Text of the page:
The Mann–Whitney test was used to compare the expression of each gene in culture with expression in abscesses. The relative expression of each gene in each of the five animals was compared using the Kruskal–Wallis test. p values < 0.05 were considered significant.
Quality assessments of RNA extraction and cDNA production
The DNA ladder varies between 100 and 2000 base pairs (bp), with greater visibility seen on 2000, 1500 and 600 bp. Three bands were seen around 1500 bp, characterizing the amplicon with 1492 bp, demonstrating the suitability of the protocols used in this study for the extraction and efficient production of cDNA by real-time PCR.
Gene expression in vitro and in vivo
With respect to messenger RNA synthesis, all of the genes evaluated had in vitro expression. Table 1 shows the quantification of rRNA16S, nanH, cpp, pld, sodC, and spaC genes in abscesses and their respective cultures, corresponding normalization indices and expression ratios of abscesses compared to cultures. These same genes were also expressed in vivo, but with greater intensity.
Linear and angular coefficient values obtained from linear regression performed for the cDNA dilution curves of all genes are presented in Additional file 1, which also contains the linear regression line equations, and the formulas used to calculate the quantified variables shown in Table 1.
Average RNAm expression of the five genes expressed in abscesses and cultures varied significantly, as follows: nanH 811.50 ± 198.27 and 359.35 ± 75.45 (p = 0.009); cpp 856.31 ± 385.11 and 154.54 ± 94.34 (p = 0.0039); pld 922.70 ± 450.73 and 212.41 ± 153.10 (p = 0.016); sodC 1,293,53 ± 564.75 and 223.63 ± 145.58 (p = 0.016) and spaC 1,157,10 ± 525.13 and 214.26 ± 125.70 (p = 0.016) (Fig. 2).
The nanH, cpp, pld, sodC and spaC genes were more highly expressed in the abscesses than in the cultures by approximate factors, 8, 7, 6, 7, and 7, respectively, according to Table 1. The relative mean levels of expression of all genes in each animal were: 2.32 (animal 1), 5.01 (animal 2), 6.99 (animal 3), 9.34 (animal 4) and 12.18 (animal 5), respectively. The Kruskal–Wallis test demonstrated that these averages differed statistically, but a larger sample is necessary to clarify whether some biological property is responsible for these findings in the abscesses. No statistical differences were seen in the expression of five genes in the abscess of each animal evaluated separately. Table 1 shows the mean relative transcription values of the five genes, comparing in vivo and in vitro expression.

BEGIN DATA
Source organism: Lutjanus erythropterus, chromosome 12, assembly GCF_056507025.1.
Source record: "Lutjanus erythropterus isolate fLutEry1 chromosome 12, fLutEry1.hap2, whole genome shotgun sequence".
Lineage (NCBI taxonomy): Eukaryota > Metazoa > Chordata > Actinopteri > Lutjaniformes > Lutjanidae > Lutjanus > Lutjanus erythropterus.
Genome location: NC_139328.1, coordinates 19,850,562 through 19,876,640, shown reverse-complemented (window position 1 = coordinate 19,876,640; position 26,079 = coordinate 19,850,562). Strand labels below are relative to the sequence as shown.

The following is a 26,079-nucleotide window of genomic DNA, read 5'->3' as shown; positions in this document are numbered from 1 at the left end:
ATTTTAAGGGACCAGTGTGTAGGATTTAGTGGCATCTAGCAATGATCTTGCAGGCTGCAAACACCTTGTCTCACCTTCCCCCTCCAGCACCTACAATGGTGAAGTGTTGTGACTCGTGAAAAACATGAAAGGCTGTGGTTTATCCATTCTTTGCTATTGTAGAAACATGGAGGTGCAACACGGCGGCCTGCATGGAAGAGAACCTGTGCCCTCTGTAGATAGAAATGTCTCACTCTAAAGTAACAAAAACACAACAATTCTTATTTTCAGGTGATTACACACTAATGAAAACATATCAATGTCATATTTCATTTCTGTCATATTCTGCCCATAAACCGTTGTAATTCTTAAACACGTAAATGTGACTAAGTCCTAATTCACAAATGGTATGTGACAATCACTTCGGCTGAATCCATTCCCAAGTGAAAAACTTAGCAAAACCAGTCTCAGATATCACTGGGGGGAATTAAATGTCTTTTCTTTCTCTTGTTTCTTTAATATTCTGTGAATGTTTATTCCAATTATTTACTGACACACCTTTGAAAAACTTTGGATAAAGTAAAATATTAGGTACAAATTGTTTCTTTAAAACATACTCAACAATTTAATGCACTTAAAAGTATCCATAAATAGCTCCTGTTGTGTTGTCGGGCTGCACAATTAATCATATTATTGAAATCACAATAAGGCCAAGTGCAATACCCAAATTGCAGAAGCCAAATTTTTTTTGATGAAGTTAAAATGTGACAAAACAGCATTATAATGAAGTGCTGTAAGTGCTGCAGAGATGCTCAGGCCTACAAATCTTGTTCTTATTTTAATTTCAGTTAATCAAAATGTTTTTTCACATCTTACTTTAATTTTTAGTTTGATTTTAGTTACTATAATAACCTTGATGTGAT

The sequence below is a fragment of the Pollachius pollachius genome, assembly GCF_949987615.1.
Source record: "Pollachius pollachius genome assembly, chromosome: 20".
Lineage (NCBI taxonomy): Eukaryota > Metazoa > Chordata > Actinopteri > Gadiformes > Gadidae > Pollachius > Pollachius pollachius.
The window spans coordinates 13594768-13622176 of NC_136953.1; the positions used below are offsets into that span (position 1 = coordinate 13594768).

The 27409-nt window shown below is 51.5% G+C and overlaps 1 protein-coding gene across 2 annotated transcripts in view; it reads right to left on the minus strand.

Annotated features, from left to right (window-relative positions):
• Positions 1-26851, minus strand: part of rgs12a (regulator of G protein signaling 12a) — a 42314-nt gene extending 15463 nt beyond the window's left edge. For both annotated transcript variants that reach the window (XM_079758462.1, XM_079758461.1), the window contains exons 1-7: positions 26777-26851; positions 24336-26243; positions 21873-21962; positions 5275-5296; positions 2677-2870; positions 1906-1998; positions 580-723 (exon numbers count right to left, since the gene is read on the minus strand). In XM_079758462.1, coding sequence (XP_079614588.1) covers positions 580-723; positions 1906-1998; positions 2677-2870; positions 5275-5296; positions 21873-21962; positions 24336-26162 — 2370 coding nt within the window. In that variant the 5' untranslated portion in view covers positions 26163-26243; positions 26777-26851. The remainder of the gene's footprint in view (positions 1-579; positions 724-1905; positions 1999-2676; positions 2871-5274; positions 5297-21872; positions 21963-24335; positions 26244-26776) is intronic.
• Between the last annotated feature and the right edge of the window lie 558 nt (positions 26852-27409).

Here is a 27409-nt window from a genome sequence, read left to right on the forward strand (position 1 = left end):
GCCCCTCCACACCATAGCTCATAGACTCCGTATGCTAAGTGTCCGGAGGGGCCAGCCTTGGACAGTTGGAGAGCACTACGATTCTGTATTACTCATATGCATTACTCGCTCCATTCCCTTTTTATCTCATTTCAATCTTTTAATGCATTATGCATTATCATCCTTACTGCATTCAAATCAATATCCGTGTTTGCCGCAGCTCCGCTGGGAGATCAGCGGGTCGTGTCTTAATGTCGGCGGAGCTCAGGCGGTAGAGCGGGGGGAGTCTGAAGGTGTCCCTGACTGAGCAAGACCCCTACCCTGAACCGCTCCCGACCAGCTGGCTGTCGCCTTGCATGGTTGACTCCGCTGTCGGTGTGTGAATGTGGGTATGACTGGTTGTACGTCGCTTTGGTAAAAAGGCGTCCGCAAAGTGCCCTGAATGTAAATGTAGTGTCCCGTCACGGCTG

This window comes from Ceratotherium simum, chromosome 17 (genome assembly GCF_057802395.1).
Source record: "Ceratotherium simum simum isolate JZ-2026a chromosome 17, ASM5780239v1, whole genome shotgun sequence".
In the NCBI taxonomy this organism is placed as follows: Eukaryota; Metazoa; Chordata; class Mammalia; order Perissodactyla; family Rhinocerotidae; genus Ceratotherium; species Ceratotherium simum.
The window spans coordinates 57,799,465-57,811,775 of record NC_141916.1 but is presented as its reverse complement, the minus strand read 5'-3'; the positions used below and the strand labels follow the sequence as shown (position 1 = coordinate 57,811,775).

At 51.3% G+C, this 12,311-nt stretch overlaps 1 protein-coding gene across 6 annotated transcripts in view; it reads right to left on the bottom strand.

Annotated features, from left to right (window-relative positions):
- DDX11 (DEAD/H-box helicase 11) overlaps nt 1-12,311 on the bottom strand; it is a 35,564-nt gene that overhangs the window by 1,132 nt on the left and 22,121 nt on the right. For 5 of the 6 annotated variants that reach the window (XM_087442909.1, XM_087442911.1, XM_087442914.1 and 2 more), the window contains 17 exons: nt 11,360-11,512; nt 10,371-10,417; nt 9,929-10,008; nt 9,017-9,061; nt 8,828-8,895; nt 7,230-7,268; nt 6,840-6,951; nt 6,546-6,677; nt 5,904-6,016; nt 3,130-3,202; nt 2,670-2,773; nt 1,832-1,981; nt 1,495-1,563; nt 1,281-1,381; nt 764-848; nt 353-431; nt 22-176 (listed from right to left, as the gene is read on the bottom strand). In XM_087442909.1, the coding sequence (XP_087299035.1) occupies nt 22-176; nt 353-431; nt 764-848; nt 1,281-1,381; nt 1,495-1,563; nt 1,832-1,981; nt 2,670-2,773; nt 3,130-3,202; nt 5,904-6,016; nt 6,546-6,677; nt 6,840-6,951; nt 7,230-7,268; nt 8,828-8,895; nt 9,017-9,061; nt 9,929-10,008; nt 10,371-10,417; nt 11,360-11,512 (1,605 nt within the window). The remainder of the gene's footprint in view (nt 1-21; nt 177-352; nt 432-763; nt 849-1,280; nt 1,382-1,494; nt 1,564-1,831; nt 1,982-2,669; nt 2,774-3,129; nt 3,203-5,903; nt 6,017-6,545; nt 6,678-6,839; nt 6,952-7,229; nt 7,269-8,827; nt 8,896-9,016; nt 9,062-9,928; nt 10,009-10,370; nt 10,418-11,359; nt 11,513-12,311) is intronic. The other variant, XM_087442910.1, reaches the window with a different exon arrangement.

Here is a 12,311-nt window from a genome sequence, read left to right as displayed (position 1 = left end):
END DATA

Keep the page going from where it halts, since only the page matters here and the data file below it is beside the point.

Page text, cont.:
mRNA detection of the nanH, cpp, pld, sodC, and spaC genes in bacterial cells obtained from culture indicated that transcription of these genes occurred, in addition to the possible synthesis of the respective proteins. Although it is possible to transcribe genes without the corresponding translation (Houben et al. 2009), in the context of our research, the probability of this occurring in five genes simultaneously is extremely low. Additionally, it is known that the synthesis and secretion of phospholipase D and CP40 proteins in cultures of C. pseudotuberculosis occurs, since these substances are detected in culture supernatants (Walker et al. 1994; Wilson et al. 1995). In addition, the interference of phospholipase D in the attenuation of hemolysis caused by β-hemolysin from Staphylococcus aureus has been documented in vitro, which serves as an auxiliary test in the identification of C. pseudotuberculosis.
While NanH (neuraminidase H) is present on the surface of some bacteria, this enzyme can also be secreted, but this has yet to be proven in C. pseudotuberculosis. The molecular weight of the bacterial neuraminidases can approach 40 kDa, or be 80 kDa or more. As previously mentioned, the serum of naturally infected animals contained antibodies against several antigens present in the supernatant of C. pseudotuberculosis cultures.
These antibodies recognize antigens with a molecular weight between 31 and 32 kDa, corresponding to phospholipase D (Songer et al. 1990; Linder and Bernheimer 1978), 38–40 kDa, corresponding to CP40 protein (Walker et al. 1994; Wilson et al. 1995) and proteins weighing 20, 24–25, 27–28, 63 and 68 kDa, whose structures and functions have yet to be identified (Meyer 2003). Other antigens with molecular weights of 75, 85, 90, 108 and 125 kDa, initially detected in somatic extracts (Ellis et al. 1991; Braithwaite et al. 1993) were also seen among those secreted when this bacterium was cultured in synthetic media (Paule et al. 2004). Considering the molecular weight range of these unknown antigens weighing from 20 to 125 kDa, which is compatible with the molecular weights of some neuraminidases (including NanH), it is possible the antibodies present in diseased animals also recognize this enzyme.